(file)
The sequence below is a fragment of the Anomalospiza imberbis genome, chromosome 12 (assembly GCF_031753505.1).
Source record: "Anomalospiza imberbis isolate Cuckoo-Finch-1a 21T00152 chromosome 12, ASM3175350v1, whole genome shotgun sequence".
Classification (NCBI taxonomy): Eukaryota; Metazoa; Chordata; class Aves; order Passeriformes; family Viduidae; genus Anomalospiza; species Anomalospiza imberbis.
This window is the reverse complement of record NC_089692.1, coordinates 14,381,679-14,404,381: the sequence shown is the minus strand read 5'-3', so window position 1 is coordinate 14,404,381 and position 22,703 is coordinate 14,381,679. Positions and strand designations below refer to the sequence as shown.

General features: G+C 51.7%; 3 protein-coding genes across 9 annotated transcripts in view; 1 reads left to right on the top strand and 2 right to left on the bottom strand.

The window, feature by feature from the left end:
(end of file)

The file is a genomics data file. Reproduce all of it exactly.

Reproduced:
The sequence below is a fragment of the Anomalospiza imberbis genome, chromosome 12 (assembly GCF_031753505.1).
Source record: "Anomalospiza imberbis isolate Cuckoo-Finch-1a 21T00152 chromosome 12, ASM3175350v1, whole genome shotgun sequence".
Classification (NCBI taxonomy): Eukaryota; Metazoa; Chordata; class Aves; order Passeriformes; family Viduidae; genus Anomalospiza; species Anomalospiza imberbis.
This window is the reverse complement of record NC_089692.1, coordinates 14,381,679-14,404,381: the sequence shown is the minus strand read 5'-3', so window position 1 is coordinate 14,404,381 and position 22,703 is coordinate 14,381,679. Positions and strand designations below refer to the sequence as shown.

General features: G+C 51.7%; 3 protein-coding genes across 9 annotated transcripts in view; 1 reads left to right on the top strand and 2 right to left on the bottom strand.

The window, feature by feature from the left end: